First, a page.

The Alaskan bush is unlike anywhere else on earth, and it is an amazing place to live. Life out here is no walk in the park, but there are plenty of reasons why I never want to leave!
1. Fresh air
Anyone who’s traveled to the country from a big city knows all about fresh air. You can just breathe easier without all the dust, dirt, and car exhaust kicked up from city life. This also helps with reason #2 why living in the Alaskan bush is awesome…
2. The smell
There’s nothing quite like the smell of moss and trees and growing things. No smog out here!
3. No noisy neighbors
There worst thing about neighbors living in the city for me was noise. Cars pulling up and leaving all hours of the day and night, couples fighting, people mowing their lawns ridiculously early on a Sunday morning. There’s none of that in the bush. When our closest neighbors are out, we don’t know unless they call us, even when they are running a chainsaw or driving an excavator!
4. No solicitors
There’s no one coming door to door selling magazines or window tints. Knowing there aren’t any strangers that will come knocking makes it much easier to just be. Unfortunately this also means no girl scout cookies without making a trip to town.
5. Clothing is optional
Yup. I said it. Honestly, I hate clothes. Unless I’m leaving home or having visitors I’m pretty much always naked. I might put on clothes if I expect to get scuffed up doing chores, but if I can avoid getting dressed I do!
6. Almost no bills
Once you get set up (which can be expensive) the monthly bills for bush living are almost nil. Insurance and a phone bill are our only monthly expenses. We buy gas for the generator in the winter, fill up our rigs, buy groceries and the occasional incidentals. Living out here is much cheaper than our lives in the city were.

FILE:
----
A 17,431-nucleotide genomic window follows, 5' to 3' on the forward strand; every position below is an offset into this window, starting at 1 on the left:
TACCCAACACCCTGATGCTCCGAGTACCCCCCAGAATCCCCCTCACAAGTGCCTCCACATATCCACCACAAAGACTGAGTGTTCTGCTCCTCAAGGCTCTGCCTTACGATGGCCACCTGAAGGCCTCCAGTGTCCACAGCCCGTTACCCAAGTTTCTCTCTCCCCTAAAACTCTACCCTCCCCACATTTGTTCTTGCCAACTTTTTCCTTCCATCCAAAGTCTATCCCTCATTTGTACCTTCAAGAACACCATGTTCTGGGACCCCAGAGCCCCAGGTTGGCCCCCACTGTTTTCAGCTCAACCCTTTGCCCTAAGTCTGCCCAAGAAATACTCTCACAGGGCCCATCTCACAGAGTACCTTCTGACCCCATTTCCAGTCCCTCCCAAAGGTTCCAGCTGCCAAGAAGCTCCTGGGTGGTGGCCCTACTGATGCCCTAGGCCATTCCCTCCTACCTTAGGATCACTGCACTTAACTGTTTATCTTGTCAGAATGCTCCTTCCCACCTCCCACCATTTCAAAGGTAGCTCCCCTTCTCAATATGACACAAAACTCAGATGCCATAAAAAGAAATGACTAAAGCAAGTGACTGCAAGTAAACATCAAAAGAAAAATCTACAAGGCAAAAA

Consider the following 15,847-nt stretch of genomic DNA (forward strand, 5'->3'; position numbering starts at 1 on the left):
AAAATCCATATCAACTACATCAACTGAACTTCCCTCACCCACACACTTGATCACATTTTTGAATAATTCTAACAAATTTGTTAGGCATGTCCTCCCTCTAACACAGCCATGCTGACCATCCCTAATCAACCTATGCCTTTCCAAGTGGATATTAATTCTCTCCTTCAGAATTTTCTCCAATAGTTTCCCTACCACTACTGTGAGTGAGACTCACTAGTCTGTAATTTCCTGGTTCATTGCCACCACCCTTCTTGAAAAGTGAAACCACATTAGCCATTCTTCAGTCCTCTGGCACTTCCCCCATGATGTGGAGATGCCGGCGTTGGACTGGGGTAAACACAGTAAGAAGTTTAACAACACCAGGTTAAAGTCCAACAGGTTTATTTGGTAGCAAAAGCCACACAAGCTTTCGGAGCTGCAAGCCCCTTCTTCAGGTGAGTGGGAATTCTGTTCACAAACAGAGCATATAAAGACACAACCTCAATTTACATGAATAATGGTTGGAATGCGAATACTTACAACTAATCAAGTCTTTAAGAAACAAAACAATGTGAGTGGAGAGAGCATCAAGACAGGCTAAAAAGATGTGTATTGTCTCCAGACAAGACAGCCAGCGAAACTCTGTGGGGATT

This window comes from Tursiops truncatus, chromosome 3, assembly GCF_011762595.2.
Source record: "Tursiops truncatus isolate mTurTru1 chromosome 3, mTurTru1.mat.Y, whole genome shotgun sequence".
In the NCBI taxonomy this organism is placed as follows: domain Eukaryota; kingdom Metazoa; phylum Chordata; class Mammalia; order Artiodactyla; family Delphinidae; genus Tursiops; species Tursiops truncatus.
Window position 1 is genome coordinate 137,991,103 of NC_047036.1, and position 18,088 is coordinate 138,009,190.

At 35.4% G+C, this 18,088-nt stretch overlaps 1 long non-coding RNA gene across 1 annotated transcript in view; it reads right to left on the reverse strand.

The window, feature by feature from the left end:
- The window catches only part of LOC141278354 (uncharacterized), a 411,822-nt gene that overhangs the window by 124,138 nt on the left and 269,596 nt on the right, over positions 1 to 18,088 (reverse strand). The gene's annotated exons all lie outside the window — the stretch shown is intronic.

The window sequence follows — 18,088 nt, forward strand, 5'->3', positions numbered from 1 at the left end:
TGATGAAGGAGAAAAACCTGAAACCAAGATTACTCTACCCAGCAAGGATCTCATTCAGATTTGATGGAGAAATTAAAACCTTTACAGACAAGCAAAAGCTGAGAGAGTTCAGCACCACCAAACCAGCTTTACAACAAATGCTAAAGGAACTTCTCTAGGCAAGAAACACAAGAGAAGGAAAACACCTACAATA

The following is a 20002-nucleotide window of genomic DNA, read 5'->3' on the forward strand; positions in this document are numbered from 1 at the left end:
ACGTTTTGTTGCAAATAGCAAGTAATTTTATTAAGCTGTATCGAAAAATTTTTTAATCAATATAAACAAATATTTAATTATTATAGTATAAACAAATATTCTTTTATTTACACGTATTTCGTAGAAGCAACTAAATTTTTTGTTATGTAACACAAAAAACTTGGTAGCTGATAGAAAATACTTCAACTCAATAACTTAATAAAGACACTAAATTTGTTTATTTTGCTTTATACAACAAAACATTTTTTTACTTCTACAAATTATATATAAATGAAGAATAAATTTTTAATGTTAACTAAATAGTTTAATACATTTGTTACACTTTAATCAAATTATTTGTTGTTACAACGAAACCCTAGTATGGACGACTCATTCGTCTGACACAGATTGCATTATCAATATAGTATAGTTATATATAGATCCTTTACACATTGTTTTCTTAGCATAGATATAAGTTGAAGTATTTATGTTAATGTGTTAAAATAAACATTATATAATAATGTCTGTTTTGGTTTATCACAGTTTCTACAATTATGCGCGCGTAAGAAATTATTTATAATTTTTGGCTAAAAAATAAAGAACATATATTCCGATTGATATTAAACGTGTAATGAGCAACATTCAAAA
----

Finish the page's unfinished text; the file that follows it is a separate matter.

There are no HOA’s or building permits in the bush. I can put a garden in my front yard if I want, or paint my cabin lime green. I can do fun, funky things when building that wouldn’t be acceptable inside city limits (check out this cool Alaskan bush house: Goose Creek Tower). There is a lot more freedom to do what you want with your land when living this far out.
8. No bathroom to clean
No scrubbing the toilet bowl when the bathroom is an outhouse! When the bathroom is ‘messy’ you just dig a new hole and move it.
9. No light pollution
If you really want to see the stars, the Alaskan bush is the place to be. The skies are so clear here it’s even possible to see that the night sky isn’t really all black.
10. Northern Lights viewing
The Alaskan bush is also an amazing place to see the northern lights. Clear, dark skies in the middle of nature just add an extra bit of aw to seeing the Aurora Borealis.
From seeing bears in the driveway, to moose chasing us on 4 wheelers, there is never a dull moment in the bush!
12. Fresh food
Alaskan summers might be short, but the long summer days are good for foraging and gardening. Those long summer days also make for…